The first beta of Android 13 was announced this week, and it comes with a few small but important changes. One of the most noticeable is a new dark mode that’s designed to be more battery-friendly. The update also includes a revamped permissions system that makes it easier to see which apps have access to which data. There are also some minor changes to the user interface and a few new features for developers. Let’s take a look at the latest changes in Android 13.
Overall, it’s not a huge update, but it should make using Android a bit more pleasant for users and developers alike.
One of the key reasons Android 13 is closer than ever is because it isn’t that much of a leap from Android 12. Even though Android 12 was a significant shift from Android 11, the first beta of the new version of the operating system does not have many new features.
It’s also possible that Google is concealing some features from Android 13 Beta 1, which would explain why there aren’t many new ones. This is especially true given that Google I/O will be held on May 11th, and the firm will almost surely introduce a slew of brand new features at the event.
We’ll now look at the new features in Android 13 and how they differ from prior versions.
What’s New in Android 13? Check Out These Beta 1 Features!
This time around, Google has included three new features to Android 13, two of which will benefit developers and one of which will help users and improve their experience.
- The first change is that media permissions have been tweaked. With Android 12 and earlier, an app is required to request permission to access media files stored on a device’s internal storage. However, if the authorization is granted, it will be given access to all media, not just the requested media. The user will have more control over what types of media files they grant permission to with Android 13, which is a nice change. As a result, pictures, videos, and audio files now have different licenses.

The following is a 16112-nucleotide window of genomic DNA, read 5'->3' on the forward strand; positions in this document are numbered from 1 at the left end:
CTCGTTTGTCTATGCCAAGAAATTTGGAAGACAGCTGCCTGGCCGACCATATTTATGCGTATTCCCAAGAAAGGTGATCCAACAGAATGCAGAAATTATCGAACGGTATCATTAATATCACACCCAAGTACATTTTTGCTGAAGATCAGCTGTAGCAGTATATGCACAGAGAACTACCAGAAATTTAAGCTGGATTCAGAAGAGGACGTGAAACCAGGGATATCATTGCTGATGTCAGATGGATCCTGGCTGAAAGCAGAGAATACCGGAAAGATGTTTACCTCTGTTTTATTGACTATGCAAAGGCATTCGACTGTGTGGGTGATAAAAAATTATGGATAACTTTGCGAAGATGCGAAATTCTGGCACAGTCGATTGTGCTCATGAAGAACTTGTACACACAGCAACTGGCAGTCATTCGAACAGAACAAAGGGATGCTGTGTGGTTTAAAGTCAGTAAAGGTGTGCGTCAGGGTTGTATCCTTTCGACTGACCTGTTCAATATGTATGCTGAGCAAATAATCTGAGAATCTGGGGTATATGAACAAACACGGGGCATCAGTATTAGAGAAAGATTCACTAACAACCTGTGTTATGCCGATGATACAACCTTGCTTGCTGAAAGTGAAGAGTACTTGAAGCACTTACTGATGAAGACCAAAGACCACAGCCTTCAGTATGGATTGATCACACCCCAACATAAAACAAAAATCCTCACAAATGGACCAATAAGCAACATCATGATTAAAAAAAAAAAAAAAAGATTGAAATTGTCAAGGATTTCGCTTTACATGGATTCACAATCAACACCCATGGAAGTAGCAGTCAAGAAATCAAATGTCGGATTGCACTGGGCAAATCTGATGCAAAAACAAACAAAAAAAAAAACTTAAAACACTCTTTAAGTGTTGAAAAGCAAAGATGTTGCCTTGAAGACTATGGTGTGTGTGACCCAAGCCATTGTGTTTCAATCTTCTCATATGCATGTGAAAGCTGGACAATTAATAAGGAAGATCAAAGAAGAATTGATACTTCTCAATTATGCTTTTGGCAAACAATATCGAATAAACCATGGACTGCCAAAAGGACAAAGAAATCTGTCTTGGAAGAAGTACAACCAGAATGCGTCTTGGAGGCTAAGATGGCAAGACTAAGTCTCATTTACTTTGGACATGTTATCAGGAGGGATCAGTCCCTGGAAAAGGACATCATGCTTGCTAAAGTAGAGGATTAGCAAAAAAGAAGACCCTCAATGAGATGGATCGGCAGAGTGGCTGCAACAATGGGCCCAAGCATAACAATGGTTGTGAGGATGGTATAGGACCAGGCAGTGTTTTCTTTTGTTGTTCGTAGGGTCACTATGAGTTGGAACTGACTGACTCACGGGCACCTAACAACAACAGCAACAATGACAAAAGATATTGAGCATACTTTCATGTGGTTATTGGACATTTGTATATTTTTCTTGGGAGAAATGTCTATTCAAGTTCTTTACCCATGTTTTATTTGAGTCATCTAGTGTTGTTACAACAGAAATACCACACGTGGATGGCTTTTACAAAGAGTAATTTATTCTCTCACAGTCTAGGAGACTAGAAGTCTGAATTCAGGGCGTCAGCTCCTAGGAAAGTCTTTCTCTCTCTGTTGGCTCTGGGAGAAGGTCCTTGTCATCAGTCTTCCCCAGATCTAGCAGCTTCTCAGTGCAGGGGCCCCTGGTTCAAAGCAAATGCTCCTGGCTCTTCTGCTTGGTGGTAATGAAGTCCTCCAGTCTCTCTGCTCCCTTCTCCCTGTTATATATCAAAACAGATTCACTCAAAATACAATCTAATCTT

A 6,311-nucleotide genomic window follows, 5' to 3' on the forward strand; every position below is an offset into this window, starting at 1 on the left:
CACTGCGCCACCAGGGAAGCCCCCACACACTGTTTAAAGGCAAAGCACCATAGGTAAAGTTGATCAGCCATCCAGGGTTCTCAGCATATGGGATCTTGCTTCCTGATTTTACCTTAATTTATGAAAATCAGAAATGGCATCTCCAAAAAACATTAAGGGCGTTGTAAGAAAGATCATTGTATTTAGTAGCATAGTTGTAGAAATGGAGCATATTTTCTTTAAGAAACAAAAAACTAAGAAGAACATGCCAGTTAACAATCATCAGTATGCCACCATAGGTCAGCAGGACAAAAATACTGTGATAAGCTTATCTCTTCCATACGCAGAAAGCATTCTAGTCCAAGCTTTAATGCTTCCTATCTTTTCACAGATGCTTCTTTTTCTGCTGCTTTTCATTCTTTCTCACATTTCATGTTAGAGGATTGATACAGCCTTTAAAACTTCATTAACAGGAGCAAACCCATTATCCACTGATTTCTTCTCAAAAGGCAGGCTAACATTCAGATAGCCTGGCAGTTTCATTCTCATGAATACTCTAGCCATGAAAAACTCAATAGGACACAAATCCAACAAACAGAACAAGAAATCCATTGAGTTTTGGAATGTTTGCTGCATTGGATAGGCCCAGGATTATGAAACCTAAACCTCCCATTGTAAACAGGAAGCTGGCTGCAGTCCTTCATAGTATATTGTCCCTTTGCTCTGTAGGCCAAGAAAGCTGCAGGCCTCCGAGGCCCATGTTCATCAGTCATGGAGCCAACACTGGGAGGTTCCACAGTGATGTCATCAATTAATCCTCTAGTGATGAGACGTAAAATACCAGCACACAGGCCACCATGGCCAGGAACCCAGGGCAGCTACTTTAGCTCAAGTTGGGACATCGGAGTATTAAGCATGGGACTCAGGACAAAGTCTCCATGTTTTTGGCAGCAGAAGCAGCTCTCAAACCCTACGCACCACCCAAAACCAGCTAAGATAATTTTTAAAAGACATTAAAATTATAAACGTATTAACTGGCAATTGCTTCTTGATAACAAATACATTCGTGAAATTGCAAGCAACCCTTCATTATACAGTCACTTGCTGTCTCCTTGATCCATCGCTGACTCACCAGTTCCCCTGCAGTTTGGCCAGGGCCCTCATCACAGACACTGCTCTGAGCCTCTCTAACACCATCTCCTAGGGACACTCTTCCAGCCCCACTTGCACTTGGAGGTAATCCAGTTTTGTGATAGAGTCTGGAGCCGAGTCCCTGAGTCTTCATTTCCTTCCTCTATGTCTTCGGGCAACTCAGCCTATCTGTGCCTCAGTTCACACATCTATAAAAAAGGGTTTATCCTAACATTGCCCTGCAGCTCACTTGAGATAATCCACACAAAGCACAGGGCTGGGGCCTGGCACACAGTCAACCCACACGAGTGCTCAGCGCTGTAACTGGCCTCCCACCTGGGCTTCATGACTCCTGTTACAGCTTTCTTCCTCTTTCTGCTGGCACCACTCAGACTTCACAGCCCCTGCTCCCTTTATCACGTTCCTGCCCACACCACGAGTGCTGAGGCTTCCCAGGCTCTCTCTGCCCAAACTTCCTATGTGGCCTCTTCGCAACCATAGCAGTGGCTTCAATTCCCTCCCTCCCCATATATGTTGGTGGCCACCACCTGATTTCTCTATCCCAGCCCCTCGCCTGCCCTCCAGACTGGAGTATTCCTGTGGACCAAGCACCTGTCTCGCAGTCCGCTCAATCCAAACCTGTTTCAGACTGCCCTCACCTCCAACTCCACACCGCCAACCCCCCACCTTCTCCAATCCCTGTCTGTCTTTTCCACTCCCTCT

- Error reporting is another new function that will be added in the future. Several Android apps use KeyStore and KeyMint to generate keys. Failure to create keys correctly can be difficult to comprehend. The more detailed error reporting in the Android 13 beta will make it easier to create a key.
- Finally, a new API is available to help programs route audio properly. This information will be important to app developers in assessing whether or not an app’s audio stream can be played directly from the source. This will also help the apps determine the best audio format to use.
These are the only features that have arrived on Android 13 Beta 1. We will keep you updated when additional information becomes available.